We're a fan of Microsoft slimming down the number of consumer-facing SKUs for the upcoming Windows 8--you'll only have two options to choose from when upgrading or building a new computer (assuming it's not an ARM machine). Among the differences between the planned vanilla offering of Windows 8 and the Pro edition is ability to use Windows Media Center. Actually, neither version will ship with the HTPC-friendly media playback frontend that Microsoft first introduced as its own separate version of Windows XP. To get Windows Media Center on Windows 8, you'll have to purchase it separately from within Windows, and you'll only be able to do this on the Pro version of the OS. That means users of the standard edition of Windows 8 will have to upgrade to Windows 8 Pro to get Windows Media Center. Media Center is currently included in most versions of Windows 7 and also the Windows 8 Consumer Preview. From Microsoft's most recent blog post on the subject:
Given the changing landscape, the cost of decoder licensing, and the importance of a straight forward edition plan, we’ve decided to make Windows Media Center available to Windows 8 customers via the Add Features to Windows 8 control panel (formerly known as Windows Anytime Upgrade). This ensures that customers who are interested in Media Center have a convenient way to get it. Windows Media Player will continue to be available in all editions, but without DVD playback support. For optical discs playback on new Windows 8 devices, we are going to rely on the many quality solutions on the market, which provide great experiences for both DVD and Blu-ray.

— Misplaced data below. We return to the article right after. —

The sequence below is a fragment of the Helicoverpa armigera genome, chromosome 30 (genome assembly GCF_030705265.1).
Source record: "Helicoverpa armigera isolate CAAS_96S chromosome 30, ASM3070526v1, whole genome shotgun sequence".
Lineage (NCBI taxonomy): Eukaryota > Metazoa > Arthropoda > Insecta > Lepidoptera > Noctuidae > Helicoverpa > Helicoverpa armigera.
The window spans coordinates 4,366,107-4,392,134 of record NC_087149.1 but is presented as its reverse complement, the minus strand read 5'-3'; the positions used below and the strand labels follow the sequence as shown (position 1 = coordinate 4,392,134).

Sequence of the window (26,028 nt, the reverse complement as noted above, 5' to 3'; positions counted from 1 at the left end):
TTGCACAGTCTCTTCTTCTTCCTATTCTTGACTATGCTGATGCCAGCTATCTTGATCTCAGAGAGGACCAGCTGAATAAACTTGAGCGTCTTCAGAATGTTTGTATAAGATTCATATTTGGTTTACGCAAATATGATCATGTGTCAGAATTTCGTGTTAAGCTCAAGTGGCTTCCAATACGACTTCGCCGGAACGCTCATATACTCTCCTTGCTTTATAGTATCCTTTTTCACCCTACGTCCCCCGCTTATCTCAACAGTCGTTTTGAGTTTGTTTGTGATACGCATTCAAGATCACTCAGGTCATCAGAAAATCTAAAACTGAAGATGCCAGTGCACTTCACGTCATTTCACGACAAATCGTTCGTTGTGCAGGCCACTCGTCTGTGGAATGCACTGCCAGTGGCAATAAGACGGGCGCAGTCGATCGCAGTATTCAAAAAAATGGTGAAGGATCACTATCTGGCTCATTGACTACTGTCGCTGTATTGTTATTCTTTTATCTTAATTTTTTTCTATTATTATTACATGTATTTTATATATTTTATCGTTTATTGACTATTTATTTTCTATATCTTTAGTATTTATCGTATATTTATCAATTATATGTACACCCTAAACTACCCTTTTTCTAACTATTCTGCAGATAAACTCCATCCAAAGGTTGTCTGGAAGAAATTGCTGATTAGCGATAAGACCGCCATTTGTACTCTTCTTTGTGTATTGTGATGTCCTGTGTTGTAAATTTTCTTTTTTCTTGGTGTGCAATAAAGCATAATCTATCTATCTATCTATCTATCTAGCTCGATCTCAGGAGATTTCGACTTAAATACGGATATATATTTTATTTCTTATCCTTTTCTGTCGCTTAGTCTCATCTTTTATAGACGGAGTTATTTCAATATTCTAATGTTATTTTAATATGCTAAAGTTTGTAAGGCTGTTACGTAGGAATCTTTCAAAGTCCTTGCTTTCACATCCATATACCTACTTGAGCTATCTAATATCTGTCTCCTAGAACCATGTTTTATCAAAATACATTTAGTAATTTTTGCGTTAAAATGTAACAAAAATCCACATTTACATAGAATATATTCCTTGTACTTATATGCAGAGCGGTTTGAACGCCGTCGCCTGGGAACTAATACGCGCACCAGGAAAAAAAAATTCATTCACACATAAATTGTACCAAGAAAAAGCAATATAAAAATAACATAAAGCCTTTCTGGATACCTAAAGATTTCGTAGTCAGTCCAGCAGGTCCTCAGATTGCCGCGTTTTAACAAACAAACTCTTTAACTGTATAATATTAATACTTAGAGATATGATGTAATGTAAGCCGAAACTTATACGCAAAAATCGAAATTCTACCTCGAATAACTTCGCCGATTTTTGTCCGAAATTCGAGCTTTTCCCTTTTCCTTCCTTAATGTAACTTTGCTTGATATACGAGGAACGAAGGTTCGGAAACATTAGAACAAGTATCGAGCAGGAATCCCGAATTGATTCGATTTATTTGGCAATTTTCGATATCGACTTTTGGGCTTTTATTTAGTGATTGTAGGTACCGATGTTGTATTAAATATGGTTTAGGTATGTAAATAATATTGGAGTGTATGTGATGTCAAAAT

And while both versions of Windows 8 will include Windows Media Player, Microsoft is leaving out the MPEG-2 codec required for DVD playback to cut costs on royalties. (Windows has never shipped with built-in Blu-Ray playback support, so nothing has changed there.) That means to play a DVD on your Windows 8 laptop or desktop, you'll need to either upgrade to the Windows Media Center Pack or, more likely, stick to using a third-party media player. VLC and Media Player Classic Home Cinema (my preferred player) both come with integrated MPEG-2 and MPEG-4 codec support so you don't need to install any extra codec packs.